Mr. VERLAINE: The ones I'm talking about tend to be from between 1945 and 1960, and - you know, I think this is so technological you won't be able to use it.

HANSEN: No...

Mr. VERLAINE: Let's go on to another question.

HANSEN: No, but I mean, I'm interested...

Mr. VERLAINE: Okay.

HANSEN: ...in the idea of, you're actually using something - I mean, when we think of public address systems...

Mr. VERLAINE: Oh, okay.

HANSEN: ...we often think of it as like, the worst. You know?

Mr. VERALINE: Yeah. You think of the bingo hall amp or the thing in the fire station. But the fact is...

HANSEN: Yes.

Mr. VERLAINE: ...these things were made for a voice, and they were not as bright. It's not as - they're a little deeper sounding. They're not as shrill. It's, for the lack of a better word, for me they have a fuller sound.

(Soundbite of music)

HANSEN: You've said that, I mean, you've got this instrumental CD. The last time you did a solo CD with vocals was The Wonder, in 1990. Is that right?

Mr. VERLAINE: Um-hmm.

HANSEN: Yeah. You've said that singing complicates everything, even the recording process. What do you mean?

Mr. VERLAINE: Well, it complicates the mixing process, just because the nature of a voice, to place it within instrumental music, how loud should it be? It just takes much more time to mix it where you get - it's very easy for you to make the vocal too loud. Most of the pop records you hear in the Top Ten, to me the vocals are at nine and the rest of the band is on five. But if you go back and hear kind of more, maybe, rock-and-rolly guitar stuff, it didn't use to be that way. The vocals were back a little bit, they were part of the band, but you still well heard what the singer was singing there.

So to establish those kinds of balances isn't always easy.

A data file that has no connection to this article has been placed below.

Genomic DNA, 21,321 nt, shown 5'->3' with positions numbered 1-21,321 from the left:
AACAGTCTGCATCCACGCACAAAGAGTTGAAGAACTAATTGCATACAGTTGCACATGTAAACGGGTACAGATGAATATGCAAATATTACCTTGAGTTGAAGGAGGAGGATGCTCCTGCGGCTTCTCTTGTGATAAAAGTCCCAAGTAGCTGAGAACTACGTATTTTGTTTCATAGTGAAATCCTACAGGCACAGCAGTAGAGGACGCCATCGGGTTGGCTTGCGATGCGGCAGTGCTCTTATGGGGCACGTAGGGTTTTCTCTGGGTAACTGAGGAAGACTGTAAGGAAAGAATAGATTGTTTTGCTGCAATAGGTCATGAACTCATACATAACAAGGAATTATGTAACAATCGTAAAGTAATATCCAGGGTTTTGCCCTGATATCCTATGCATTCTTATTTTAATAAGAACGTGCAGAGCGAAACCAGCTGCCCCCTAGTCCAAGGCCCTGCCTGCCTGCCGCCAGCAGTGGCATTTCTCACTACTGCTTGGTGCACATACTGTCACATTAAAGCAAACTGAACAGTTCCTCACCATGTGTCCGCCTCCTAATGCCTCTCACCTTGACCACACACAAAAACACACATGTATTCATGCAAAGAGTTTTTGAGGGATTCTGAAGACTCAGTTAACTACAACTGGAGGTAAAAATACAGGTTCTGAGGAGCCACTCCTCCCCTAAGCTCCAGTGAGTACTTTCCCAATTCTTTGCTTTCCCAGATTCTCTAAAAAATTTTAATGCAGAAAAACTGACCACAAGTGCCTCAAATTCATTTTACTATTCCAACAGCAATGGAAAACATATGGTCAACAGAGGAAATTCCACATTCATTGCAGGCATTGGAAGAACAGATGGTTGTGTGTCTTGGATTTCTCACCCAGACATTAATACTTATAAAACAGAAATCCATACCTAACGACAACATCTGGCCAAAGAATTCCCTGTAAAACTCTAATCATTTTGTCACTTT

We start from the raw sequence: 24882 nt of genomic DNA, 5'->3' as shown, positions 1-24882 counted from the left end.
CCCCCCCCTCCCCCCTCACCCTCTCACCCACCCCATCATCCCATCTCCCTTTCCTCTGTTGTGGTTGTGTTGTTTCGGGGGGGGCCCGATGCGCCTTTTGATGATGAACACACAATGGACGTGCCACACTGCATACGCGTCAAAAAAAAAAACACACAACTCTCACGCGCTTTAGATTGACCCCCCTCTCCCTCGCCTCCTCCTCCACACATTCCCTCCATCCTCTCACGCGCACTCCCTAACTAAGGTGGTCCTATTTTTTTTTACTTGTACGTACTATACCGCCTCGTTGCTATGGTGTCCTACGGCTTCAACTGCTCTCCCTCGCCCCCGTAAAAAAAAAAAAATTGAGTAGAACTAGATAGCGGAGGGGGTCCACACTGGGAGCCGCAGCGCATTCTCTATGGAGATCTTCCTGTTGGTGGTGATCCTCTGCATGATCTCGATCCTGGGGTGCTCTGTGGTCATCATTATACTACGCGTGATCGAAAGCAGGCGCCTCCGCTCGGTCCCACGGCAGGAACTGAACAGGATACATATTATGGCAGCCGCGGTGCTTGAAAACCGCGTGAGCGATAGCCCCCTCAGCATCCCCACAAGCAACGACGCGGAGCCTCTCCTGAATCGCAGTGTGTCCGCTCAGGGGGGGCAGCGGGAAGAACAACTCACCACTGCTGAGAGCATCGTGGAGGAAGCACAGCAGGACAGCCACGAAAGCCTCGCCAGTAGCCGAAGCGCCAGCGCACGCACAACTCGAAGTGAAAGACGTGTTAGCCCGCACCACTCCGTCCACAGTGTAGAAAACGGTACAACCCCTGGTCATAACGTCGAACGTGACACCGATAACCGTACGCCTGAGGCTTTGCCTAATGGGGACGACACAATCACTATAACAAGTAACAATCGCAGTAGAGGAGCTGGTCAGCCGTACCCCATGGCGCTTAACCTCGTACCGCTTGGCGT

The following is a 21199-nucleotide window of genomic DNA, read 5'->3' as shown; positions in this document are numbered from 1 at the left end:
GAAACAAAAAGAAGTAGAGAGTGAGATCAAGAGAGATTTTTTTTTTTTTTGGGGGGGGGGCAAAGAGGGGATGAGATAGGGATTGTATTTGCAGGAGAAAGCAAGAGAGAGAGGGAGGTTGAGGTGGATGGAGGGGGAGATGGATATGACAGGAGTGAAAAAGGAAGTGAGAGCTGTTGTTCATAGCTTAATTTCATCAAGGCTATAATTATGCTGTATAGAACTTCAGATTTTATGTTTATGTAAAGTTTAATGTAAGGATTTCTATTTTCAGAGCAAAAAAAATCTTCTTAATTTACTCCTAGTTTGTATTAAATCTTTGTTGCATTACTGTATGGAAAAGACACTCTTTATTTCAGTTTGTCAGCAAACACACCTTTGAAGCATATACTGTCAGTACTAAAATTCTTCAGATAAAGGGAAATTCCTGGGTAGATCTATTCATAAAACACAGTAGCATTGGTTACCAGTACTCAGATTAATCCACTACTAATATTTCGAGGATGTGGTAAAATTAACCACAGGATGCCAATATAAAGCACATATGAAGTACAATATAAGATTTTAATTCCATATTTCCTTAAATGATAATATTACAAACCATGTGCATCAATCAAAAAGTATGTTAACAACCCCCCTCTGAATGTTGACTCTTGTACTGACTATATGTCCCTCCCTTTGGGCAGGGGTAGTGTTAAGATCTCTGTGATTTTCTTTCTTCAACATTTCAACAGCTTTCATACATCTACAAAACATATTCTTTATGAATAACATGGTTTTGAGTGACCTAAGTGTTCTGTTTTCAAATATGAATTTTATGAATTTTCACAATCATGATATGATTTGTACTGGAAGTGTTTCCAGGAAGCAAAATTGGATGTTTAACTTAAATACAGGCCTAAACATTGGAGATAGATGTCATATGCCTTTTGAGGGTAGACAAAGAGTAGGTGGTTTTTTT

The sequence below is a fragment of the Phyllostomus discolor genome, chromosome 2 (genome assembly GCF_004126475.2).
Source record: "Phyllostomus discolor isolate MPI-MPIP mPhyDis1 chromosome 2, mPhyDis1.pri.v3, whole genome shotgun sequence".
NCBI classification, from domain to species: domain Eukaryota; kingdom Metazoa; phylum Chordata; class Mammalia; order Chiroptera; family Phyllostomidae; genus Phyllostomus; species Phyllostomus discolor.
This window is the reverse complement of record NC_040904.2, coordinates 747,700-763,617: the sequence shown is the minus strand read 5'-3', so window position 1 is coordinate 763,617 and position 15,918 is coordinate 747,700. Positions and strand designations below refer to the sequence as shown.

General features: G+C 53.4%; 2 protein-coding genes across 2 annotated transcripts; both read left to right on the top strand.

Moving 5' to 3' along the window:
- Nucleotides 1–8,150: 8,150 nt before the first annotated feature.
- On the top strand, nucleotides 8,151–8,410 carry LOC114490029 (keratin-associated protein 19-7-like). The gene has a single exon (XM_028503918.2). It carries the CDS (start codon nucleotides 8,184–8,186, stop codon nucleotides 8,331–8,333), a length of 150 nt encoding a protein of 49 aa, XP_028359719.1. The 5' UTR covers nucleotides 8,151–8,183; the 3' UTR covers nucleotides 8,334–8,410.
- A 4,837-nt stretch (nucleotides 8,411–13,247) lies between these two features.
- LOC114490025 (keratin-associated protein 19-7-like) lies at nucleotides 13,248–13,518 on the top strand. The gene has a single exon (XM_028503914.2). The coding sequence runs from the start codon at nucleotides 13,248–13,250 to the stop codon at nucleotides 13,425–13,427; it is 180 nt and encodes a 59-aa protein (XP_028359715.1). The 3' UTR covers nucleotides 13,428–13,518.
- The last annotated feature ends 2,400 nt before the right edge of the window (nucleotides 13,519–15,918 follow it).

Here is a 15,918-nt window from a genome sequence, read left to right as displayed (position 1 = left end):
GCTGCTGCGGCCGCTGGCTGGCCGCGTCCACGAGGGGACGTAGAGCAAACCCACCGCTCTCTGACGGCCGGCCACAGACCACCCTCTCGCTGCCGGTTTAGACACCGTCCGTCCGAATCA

(Soundbite of song)

Mr. VERLAINE: (Singing) Hi baby. It's just me, I'll call you later. (Unintelligible). Just like I want you.

HANSEN: Do you think your voice has changed over the years?

Mr. VERLAINE: Sure. Yeah.

HANSEN: Yeah, in what way?

Mr. VERLAINE: Yeah. Sure.

HANSEN: In what way?

Mr. VERLAINE: Uh, well, I sound a lot more like Perry Como now.

(Soundbite of laughter)

HANSEN: Who'd you sound like before?

Mr. VERLAINE: Before I sounded like, more like Sammy Davis, Jr.

HANSEN: But you wouldn't describe yourself as a crooner, would you?

Mr. VERLAINE: I don't mind crooning as a description.

HANSEN: You don't?

Mr. VERLAINE: Not at all. I think crooning is a real art. I'm trying to see who comes to mind right offhand, but - Sinatra's great. Sinatra's a real artist, for sure. He really has a world of his own.

The singers I like tend to be romantic singers.

(Soundbite of song)

Mr. VERLAINE: (Singing) (Unintelligible).

HANSEN: I totally forgot the most important question.

Mr. VERLAINE: Yeah?

HANSEN: I heard you're into plastic mini shark fishing. What is that?

Mr. VERLAINE: Plastic mini shark fishing is, well, first of all, the plastic mini sharks are only, they can be anywhere from an eighth of an inch to two inches, and they're very hard to find. You used to find them in Japan quite a bit. And they, you have an aquarium and the little mini sharks have magnets in them and you have a magnet on a string and you kind of go in and try to - but the trick is to only get one at a time, because, of course, the magnet when you put it in draws them over.

HANSEN: Do you play tournament mini shark fishing?

Mr. VERLAINE: Yeah there's - yeah, there's a whole - I'm sure by now there's websites devoted to this.

HANSEN: It'll be on the sports channel before you know it.

Mr. VERLAINE: Yeah. I'm sure there are - there's probably a huge collector market for these on eBay too.

HANSEN: So how do you rate yourself as a plastic mini shark fisherperson?

Mr. VERLAINE: Well, hmm, I don't like to toot my own horn, but, yeah, I've been at it for awhile.

(Soundbite of music)

HANSEN: Tom Verlaine, he has two new CD's available. Songs and Other Things, and a CD of instrumentals called Around. They're both on Thrill Jockey Records. And he joined us from our New York bureau.

Thanks. Good luck on tour, and happy fishing!

(Soundbite of music)

HANSEN: This is WEEKEND EDITION from NPR News. I'm Liane Hansen.

Mr. VERLAINE: Okay!